The goal of this application is to establish a "Center for Neuroscience Research in Non-Human Primates" (CNRN) at the University of Pittsburgh. Each of the Center's six Cores - (1) Veterinary Services;(2) Surgery;(3) Histology;(4) Imaging;(5) Bioengineering, Computing, and Electronics;and (6) Administration - is designed to meet the specialized needs for neuroscience-related research in awake, behaving non-human primates (NHPs). The CNRN has 3 main goals: (1) To support the neuroscience research of current major users of non-human primates;(2) To make resources available to Early Stage Investigators who are setting up labs to work with NHPs;and (3) To enable investigators who work with other model systems to perform "proof of principle" studies in NHPs. The Center's resources will be available not only to investigators at the University of Pittsburgh, but also to those at our sister institution, Carnegie Mellon University. The CNRN does not overlap or duplicate other facilities within the University. Indeed, certain types of research will only be possible because of the existence of the Center. The Center has 9 "NINDS-qualifying" research projects directed by 6 separate Principal Investigators. Overall, the Center will serve the needs of faculty in multiple Basic Science (4) and Clinical Departments (11), including 17 heavy users, 6 Early Stage Investigators, and 11 investigators who have expressed an interest in testing their ideas in a NHP model. In summary, the CNRN will be a critical resource for at least 28 scientists with 50 grants (30 of which are NINDS grants) at 2 major institutions, the University of Pittsburgh and Carnegie Mellon University. The Center will serve multiple Centers of Excellence at the University of Pittsburgh including those focused on topics of primary interest to the mission of NINDS, such as Parkinson's and Huntington's Diseases, traumatic brain and spinal cord injury, stroke and the normal and abnormal control of movement.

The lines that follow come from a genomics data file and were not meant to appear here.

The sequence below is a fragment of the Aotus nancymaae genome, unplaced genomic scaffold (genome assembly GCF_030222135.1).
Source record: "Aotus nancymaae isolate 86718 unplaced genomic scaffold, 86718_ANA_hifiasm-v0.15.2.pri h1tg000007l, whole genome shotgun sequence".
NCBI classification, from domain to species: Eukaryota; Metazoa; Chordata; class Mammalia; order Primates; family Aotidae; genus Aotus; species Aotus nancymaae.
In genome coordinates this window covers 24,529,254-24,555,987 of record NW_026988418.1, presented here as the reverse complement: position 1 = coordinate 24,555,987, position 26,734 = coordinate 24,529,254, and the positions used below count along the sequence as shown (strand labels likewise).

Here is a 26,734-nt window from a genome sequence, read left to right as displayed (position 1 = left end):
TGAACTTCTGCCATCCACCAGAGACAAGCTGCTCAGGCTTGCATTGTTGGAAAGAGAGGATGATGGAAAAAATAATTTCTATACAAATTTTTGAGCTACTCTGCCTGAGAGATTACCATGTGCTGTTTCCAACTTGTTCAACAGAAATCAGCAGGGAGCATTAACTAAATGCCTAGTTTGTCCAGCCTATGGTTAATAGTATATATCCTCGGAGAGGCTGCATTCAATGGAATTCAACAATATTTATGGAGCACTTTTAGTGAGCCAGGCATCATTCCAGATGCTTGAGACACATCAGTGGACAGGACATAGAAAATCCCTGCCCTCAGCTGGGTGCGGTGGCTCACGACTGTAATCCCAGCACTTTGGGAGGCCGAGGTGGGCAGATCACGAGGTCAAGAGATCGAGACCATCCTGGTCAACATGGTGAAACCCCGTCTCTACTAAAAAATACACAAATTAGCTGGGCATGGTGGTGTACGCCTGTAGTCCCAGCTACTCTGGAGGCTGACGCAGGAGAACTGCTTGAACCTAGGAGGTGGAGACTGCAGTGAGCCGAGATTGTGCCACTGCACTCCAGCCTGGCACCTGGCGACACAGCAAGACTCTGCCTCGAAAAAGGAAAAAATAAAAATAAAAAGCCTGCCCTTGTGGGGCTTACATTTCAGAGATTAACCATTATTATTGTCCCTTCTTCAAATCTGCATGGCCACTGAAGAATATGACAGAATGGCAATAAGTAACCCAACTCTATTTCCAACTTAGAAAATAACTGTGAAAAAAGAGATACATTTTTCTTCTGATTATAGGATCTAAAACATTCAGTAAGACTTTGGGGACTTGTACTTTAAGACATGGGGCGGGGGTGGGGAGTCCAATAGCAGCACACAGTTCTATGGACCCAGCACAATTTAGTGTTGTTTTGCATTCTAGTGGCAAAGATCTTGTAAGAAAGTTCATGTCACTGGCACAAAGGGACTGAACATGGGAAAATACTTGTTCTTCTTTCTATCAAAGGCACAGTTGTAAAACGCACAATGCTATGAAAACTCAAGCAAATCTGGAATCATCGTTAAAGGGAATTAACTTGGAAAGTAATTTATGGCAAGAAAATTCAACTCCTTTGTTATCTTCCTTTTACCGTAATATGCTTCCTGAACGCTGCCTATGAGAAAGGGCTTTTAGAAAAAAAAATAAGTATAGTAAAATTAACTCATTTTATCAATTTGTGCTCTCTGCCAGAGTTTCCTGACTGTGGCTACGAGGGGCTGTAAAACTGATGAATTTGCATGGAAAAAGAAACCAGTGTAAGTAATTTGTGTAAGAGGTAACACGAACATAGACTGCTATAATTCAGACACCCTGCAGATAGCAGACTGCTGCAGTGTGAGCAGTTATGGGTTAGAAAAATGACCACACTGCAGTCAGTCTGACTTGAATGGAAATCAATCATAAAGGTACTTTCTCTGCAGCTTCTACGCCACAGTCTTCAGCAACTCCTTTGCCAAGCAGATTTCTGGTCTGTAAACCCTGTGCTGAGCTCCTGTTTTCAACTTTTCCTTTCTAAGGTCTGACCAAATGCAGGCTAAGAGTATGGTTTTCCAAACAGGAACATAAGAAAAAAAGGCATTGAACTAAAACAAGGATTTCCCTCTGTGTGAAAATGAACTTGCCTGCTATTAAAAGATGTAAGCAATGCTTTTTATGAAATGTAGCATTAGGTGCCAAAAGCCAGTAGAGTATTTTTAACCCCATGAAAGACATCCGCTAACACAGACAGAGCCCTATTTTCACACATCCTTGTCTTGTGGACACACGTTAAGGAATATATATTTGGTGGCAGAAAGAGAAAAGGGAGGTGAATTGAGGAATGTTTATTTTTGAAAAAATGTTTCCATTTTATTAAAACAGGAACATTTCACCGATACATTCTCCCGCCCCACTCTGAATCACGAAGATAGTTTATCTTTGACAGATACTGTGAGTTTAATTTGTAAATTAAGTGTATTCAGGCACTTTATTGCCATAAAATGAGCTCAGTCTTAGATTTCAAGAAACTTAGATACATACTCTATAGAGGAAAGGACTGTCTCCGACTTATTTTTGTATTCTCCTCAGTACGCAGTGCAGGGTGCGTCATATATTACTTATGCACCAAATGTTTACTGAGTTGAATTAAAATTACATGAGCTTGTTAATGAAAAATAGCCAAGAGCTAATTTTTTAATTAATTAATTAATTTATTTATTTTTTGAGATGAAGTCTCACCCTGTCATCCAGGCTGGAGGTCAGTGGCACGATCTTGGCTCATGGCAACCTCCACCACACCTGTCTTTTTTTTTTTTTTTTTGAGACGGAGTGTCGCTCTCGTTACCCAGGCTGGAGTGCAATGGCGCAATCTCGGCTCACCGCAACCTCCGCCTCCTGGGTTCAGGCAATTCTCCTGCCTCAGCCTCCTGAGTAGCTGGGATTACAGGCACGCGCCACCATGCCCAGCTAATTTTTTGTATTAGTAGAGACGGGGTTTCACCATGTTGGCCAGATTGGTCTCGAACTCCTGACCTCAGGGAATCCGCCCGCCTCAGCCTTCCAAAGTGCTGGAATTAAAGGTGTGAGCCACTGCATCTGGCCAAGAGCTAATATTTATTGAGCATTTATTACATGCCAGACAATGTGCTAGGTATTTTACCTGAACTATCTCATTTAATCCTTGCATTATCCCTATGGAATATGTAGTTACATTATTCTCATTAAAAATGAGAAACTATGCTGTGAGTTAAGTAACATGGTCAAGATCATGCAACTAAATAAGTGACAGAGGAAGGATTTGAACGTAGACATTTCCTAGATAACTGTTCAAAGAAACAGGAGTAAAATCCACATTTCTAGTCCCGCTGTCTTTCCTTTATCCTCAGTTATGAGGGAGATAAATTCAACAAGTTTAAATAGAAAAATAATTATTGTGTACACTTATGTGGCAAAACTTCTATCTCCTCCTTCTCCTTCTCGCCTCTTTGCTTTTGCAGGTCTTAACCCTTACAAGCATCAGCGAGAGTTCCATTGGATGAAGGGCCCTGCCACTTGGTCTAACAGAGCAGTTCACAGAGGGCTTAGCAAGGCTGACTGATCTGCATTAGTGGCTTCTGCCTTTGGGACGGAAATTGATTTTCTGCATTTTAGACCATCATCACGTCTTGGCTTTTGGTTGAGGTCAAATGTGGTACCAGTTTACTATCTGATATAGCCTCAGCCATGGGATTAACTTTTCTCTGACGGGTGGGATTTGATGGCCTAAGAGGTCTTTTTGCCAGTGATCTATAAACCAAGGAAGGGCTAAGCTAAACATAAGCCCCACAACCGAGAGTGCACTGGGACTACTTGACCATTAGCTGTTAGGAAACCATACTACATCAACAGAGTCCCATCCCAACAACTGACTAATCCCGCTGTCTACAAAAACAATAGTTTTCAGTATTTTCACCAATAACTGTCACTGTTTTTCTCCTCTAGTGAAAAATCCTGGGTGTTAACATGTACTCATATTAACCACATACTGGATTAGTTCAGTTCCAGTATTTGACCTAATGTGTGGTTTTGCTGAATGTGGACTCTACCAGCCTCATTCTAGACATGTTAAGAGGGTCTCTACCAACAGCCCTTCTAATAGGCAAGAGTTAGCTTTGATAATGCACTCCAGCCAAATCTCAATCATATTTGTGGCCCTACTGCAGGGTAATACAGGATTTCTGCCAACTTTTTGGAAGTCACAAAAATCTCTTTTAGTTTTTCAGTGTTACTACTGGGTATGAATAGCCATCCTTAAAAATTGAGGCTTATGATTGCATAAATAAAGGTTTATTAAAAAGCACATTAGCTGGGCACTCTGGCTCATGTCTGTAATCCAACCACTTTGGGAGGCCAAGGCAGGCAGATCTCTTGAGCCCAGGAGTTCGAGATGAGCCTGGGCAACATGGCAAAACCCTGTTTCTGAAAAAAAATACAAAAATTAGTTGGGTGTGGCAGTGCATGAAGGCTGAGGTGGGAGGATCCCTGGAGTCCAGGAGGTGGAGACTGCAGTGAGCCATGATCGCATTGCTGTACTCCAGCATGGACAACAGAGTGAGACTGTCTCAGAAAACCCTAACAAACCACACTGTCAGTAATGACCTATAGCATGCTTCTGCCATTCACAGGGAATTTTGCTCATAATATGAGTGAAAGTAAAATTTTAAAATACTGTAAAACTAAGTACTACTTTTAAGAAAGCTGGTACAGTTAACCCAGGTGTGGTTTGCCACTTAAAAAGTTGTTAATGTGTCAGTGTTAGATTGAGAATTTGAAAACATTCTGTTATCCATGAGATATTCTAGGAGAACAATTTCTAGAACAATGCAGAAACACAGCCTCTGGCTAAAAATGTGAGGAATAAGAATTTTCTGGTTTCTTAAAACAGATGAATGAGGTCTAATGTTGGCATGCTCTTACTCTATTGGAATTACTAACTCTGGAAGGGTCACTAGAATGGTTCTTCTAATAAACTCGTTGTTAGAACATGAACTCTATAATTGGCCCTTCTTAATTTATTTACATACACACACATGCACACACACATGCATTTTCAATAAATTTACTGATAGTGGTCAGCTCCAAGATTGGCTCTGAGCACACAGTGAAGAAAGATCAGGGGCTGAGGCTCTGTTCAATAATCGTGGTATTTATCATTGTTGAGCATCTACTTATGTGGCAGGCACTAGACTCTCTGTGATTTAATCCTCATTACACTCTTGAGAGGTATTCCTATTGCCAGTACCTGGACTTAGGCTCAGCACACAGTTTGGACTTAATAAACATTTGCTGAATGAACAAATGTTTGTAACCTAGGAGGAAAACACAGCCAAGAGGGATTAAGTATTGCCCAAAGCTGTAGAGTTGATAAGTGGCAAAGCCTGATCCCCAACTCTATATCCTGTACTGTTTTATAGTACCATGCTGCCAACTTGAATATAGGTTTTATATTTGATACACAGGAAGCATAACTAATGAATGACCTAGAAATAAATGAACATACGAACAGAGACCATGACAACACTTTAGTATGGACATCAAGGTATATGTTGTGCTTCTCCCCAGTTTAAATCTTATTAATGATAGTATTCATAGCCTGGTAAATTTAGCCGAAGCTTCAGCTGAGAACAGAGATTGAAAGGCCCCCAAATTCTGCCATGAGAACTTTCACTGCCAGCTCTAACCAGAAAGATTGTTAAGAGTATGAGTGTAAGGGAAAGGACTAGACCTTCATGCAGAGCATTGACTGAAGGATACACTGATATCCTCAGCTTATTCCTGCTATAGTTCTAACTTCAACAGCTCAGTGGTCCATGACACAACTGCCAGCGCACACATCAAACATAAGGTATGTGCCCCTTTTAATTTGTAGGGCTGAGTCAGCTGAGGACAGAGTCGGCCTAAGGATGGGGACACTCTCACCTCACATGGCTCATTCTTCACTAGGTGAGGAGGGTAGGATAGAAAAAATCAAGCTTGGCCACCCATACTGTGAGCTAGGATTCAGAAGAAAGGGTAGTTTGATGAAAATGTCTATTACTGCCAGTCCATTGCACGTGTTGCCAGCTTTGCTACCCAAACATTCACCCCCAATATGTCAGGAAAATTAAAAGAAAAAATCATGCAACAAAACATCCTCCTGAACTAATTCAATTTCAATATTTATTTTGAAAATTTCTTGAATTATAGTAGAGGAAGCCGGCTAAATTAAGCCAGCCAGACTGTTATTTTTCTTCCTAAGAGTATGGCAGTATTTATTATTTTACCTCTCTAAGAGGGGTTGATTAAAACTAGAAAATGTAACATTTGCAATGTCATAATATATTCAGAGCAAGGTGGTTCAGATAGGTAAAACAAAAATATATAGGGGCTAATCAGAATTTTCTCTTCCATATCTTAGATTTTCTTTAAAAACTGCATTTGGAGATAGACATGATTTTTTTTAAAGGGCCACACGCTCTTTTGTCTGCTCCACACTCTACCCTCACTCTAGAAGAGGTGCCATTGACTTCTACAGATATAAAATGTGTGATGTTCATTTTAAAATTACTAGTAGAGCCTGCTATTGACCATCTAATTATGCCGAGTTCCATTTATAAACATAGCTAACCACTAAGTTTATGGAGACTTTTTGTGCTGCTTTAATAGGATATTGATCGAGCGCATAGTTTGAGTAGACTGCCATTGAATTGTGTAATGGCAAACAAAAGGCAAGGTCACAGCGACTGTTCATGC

The Center for Neuroscience Research in Non-Human Primates is designed to support research projects for which non-human primates are the most appropriate model system. The Center will be a resource for investigators seeking to understand normal brain function and to develop treatments for neurological disorders including neurodegenerative diseases, traumatic brain and spinal cord injury, and stroke.
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